Author: Eddy Winko

Left the rat race to live a less hectic and harmful life. From the building of a straw bale house to the composting toilet diaries; read my blog

18 thoughts on “Statues”

  1. Your allocation of walnut trees expresses the essence of the self-sustained farm’s nutrient allotment . Only by being there and looking and listening — how many people stop to study their pigs, even their silence and stillness? — only by looking and listening can the true farmer learn what he or she needs to know to direct nutrients in the most perfect, most artistic and appropriate paths, through the systems of the plants and animals on the farm, so that nothing is lost, nothing wasted. Time, it takes time, and the intensity of focus that springs from love —

    Ha! A little bit of philosophy from the dirt farmers in Ohio —

    The Winkos are real farmers!

  2. Yesterday, walking back home from work thorough autumn park I was surprised that these days children no longer collect chestnuts, park alleys were just covered with them. When I was a boy, we were almost fighting for chestnuts after lessons, the winner finding the most. Yesterday I saw no one interested… Maybe it’s because it’s cold and chestnuts are wet, but maybe children have changed and prefer finding pokemons on their smartphones. I read some time ago that the best ham is form pig being fed with chestnuts (but I’m not sure if just Polish sort of chestnut), so a little walk in park would be good for pigs

    1. And I was told that chestnuts did not grow in Poland! I recently read about a Chinese variety that would grow over here, and now I hear from you that they are native. I must take a walk around Rzeszow and see if I can fine some, they are lovely roasted atop the fireplace or piec, I may even try and plant some. Cheers!

      1. Chestnuts trees are quite common in Polish towns, but it’s unfortunately not edible kind (that’s why i wasn’t sure if they’re good for pigs). I’ve just found in net that edible ones are called sweet chestnuts whilst not edible horse chestnut. You can easily find them in park by Dąbrowskiego str. in Rzeszów. Aleja pod kasztanami (the one with the prettiest houses in Rzeszow) is in English avenue under the chesnut trees.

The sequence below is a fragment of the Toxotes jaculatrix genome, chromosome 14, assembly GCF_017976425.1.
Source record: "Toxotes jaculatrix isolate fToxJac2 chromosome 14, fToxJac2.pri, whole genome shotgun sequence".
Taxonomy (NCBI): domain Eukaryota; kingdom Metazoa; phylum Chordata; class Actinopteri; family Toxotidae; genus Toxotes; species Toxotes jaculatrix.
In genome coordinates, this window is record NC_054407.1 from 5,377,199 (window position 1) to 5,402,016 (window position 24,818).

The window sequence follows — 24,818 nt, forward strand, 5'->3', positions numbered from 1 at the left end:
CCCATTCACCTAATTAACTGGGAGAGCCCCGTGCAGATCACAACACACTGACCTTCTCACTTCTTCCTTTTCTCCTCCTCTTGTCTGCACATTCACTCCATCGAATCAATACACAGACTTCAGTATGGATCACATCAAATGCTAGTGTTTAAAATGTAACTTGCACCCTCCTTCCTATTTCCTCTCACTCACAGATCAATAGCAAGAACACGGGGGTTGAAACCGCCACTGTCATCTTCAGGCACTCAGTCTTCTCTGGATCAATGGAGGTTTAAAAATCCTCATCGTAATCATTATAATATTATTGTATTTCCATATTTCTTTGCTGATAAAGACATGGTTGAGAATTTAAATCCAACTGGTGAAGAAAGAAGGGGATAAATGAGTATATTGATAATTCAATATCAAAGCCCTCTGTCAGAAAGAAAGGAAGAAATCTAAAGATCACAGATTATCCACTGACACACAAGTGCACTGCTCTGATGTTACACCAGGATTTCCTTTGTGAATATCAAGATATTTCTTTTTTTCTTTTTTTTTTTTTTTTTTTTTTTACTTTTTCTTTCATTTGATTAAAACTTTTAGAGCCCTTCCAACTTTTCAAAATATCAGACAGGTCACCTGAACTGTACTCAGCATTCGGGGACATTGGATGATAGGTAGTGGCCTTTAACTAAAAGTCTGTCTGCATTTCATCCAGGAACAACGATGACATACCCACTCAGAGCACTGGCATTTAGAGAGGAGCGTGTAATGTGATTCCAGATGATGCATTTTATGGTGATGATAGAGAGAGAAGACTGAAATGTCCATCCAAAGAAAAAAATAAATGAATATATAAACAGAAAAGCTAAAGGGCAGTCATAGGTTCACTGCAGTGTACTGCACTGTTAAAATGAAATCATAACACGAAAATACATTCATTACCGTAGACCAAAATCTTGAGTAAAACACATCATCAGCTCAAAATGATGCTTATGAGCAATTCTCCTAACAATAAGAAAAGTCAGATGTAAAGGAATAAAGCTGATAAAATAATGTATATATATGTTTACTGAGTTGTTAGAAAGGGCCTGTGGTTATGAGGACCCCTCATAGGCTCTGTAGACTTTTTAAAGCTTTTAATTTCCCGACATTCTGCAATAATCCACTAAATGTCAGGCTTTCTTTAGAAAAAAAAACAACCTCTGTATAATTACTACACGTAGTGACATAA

3. When I walk past the pig farm up the road, (which looks like an enormous WW2 prisoner of war camp) they generally come to the fence and have a look at me. I suppose they think I am one of the farmers, bringing them something. The tiny piglets sometimes run under the fence quite close to where I am standing, but they always go back to mum.
    Nice to catch up with your animal husbandry, Eddy.
    Cheers mate, Pete.

  4. At least your pigs seem willing to stay in the pens you put them in! My experience with raising them was less successful in that regard. I gave up on keeping pigs for that reason. Bummer.

    1. The trick is to train them to the fence, first in a triangle with one side of hot wire the others solid, if they learn this early on they will always be cautious of the wire. That’s not to say that I haven’t spent a good amount of time chasing pigs around the countryside:)

      1. Hehehe, me too. I bought fully grown pigs who weren’t socialized or taught to respect fences, so I started out with a tough (for me impossible) situation. Met neighbors I never knew, chasing those pigs.